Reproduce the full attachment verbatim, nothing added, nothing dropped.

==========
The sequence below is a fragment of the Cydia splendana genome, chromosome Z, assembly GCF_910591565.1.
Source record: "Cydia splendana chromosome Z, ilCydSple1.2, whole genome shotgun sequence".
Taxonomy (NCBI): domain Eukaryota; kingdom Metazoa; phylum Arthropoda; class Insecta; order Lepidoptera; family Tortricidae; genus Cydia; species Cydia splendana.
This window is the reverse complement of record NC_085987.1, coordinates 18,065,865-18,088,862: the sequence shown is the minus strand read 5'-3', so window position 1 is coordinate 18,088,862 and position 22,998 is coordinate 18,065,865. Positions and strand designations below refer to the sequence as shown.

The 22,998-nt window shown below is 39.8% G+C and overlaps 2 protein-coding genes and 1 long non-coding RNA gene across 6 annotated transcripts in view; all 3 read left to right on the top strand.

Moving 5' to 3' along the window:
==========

The sequence below is a fragment of the Cydia splendana genome, chromosome Z, assembly GCF_910591565.1.
Source record: "Cydia splendana chromosome Z, ilCydSple1.2, whole genome shotgun sequence".
Taxonomy (NCBI): domain Eukaryota; kingdom Metazoa; phylum Arthropoda; class Insecta; order Lepidoptera; family Tortricidae; genus Cydia; species Cydia splendana.
This window is the reverse complement of record NC_085987.1, coordinates 18,065,865-18,088,862: the sequence shown is the minus strand read 5'-3', so window position 1 is coordinate 18,088,862 and position 22,998 is coordinate 18,065,865. Positions and strand designations below refer to the sequence as shown.

The 22,998-nt window shown below is 39.8% G+C and overlaps 2 protein-coding genes and 1 long non-coding RNA gene across 6 annotated transcripts in view; all 3 read left to right on the top strand.

Moving 5' to 3' along the window: